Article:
Frankel’s article is a report and analysis of a study made by a panel of American economists for the United States Arms Control and Disarmament Agency set up last year by President John F. Kennedy. The panel is headed by Emil Benoit, associate professor of international business in the Graduate School of Business at Columbia University. He is also Director of the Program of Research on Economic Adjustments to Disarmament, financed by private foundations. Prof. Benoit’s own formulations on the subject may be read in the chapter he contributed to The Liberal Papers, a symposium edited by James Roosevelt and published in April 1962 by Doubleday & Company, Inc.

On March 11, less than a week after Frankel’s report on the Benoit panel study and three days before the Geneva parley opened, the United Nations made public its report by ten economics experts on “the national economic and social consequences of disarmament in countries with different economic systems and at different stages of economic development.” The ten experts, who had been chosen by the late UN Secretary General Dag Hammarskjold, came from countries as politically and economically divergent as the United States, France, Britain, India, Pakistan, Sudan and Venezuela, all with capitalist economies, and the Soviet Union, Poland and Czechoslovakia, all non-capitalist countries with nationalized economies.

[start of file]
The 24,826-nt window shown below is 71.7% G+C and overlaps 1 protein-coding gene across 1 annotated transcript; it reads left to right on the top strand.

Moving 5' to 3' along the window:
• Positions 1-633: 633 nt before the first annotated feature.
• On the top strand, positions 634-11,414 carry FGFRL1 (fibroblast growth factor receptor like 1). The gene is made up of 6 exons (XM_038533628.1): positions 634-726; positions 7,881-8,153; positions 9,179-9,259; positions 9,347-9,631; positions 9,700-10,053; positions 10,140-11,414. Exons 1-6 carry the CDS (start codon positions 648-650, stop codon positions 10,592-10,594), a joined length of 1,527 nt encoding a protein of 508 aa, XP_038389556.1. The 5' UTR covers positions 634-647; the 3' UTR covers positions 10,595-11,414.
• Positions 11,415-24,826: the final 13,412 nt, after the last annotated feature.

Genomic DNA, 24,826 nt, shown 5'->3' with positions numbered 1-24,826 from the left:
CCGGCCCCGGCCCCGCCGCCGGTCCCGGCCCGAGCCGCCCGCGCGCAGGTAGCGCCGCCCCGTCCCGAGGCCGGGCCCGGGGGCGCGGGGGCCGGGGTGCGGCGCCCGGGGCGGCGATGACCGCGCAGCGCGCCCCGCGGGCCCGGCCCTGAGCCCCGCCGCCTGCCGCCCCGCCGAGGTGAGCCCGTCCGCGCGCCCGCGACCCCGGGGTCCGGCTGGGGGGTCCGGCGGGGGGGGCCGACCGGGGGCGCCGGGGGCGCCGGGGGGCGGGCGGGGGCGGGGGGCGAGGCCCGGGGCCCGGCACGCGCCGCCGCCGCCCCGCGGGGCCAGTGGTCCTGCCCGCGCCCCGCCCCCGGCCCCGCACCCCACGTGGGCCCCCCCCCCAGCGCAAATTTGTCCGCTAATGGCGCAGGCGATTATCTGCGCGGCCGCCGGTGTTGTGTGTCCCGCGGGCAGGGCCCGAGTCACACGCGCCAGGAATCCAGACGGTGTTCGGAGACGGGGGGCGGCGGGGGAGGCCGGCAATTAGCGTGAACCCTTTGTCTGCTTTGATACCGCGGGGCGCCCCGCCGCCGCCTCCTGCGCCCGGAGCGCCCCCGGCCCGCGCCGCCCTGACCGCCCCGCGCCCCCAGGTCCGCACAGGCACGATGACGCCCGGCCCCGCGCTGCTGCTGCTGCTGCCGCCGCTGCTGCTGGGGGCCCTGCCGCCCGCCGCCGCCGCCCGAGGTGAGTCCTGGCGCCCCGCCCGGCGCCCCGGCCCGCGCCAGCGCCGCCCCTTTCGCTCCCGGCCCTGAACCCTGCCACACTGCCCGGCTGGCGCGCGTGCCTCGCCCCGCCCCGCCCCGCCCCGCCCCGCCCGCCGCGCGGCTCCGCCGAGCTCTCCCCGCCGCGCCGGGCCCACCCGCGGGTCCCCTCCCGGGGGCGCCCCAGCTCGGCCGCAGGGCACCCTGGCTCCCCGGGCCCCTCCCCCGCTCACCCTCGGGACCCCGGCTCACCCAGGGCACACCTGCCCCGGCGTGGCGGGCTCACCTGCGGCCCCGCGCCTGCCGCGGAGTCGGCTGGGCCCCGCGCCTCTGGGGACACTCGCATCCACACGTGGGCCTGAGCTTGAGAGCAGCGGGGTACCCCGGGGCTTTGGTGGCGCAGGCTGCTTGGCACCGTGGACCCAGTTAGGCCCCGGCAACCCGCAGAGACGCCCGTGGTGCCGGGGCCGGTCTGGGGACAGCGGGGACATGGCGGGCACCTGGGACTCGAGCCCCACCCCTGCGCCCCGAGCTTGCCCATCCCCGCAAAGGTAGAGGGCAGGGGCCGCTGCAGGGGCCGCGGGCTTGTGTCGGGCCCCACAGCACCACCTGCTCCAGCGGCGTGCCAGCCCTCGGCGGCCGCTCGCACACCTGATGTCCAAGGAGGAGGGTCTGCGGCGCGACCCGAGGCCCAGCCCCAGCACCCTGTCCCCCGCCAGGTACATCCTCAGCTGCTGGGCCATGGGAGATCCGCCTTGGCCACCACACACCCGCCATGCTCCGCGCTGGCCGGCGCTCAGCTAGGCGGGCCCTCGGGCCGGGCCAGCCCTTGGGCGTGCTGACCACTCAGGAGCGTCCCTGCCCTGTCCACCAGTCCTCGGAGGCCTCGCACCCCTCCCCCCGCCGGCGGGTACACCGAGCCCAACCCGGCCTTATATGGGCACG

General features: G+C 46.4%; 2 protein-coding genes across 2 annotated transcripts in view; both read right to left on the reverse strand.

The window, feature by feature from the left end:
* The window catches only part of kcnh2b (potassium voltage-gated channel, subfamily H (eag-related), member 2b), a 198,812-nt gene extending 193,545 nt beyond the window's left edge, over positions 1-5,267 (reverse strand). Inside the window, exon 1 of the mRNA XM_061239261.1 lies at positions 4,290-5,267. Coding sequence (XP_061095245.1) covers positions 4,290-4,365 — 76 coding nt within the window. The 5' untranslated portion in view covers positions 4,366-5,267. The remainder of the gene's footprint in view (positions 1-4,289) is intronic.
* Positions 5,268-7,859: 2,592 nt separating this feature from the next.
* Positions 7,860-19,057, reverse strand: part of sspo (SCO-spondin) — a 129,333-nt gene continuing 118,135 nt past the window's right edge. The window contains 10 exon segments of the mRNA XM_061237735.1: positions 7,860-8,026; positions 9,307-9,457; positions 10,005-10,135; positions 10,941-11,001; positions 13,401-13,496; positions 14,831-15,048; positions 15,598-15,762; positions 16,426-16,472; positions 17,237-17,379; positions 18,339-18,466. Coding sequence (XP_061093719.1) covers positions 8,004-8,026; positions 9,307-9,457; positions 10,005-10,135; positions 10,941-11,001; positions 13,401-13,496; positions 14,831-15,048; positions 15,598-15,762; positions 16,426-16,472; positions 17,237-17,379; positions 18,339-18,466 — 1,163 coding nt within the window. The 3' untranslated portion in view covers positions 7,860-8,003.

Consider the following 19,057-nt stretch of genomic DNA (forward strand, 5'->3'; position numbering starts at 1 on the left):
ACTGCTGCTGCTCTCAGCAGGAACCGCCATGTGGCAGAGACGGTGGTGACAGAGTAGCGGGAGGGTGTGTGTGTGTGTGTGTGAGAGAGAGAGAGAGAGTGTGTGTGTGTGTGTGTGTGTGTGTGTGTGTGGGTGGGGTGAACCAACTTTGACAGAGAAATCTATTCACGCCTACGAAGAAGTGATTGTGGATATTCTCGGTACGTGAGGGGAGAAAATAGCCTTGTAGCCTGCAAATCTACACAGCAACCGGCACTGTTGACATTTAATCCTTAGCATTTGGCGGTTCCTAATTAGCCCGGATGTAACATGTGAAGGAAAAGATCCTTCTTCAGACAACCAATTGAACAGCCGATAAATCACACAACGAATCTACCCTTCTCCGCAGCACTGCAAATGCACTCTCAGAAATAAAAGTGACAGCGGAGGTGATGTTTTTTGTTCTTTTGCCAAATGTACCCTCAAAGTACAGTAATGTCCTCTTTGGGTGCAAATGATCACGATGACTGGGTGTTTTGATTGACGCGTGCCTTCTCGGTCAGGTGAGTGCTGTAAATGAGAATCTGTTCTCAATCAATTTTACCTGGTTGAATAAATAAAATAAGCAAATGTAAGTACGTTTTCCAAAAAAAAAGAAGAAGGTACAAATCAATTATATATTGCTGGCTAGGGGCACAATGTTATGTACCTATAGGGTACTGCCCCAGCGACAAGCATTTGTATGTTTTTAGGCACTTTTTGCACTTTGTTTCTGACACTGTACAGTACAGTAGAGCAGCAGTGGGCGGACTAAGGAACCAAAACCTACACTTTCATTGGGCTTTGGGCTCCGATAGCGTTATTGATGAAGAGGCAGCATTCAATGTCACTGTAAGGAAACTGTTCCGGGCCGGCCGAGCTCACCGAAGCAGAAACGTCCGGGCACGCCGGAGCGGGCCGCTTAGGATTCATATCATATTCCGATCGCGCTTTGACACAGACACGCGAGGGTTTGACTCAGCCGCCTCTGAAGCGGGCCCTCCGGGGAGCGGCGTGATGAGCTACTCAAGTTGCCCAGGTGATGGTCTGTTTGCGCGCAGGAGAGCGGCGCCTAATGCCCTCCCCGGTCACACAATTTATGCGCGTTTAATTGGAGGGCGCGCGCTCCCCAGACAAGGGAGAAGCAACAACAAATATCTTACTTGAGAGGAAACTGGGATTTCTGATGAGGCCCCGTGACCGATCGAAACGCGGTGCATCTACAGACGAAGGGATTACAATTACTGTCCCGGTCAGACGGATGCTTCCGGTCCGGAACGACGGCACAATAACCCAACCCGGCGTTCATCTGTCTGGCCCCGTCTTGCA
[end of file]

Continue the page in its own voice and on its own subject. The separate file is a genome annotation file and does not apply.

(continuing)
WE MUST carefully note at the outset that the United Nations and the United States Arms Control and Disarmament Agency studies both concede, either directly or by implication, that rapid and total disarmament by the Soviet Union can be achieved without any economic crisis or serious dislocation of economic activity. Moreover, these reports, as well as commentaries on them in the US press, agree that disarmament would be immediately advantageous to the Soviet Union and the other non-capitalist countries.

The summary of the UN study published in the March 12 New York Times, disposes of the major economic problem posed by disarmament in the Soviet Union and other countries with nationalized, planned economies, in one paragraph: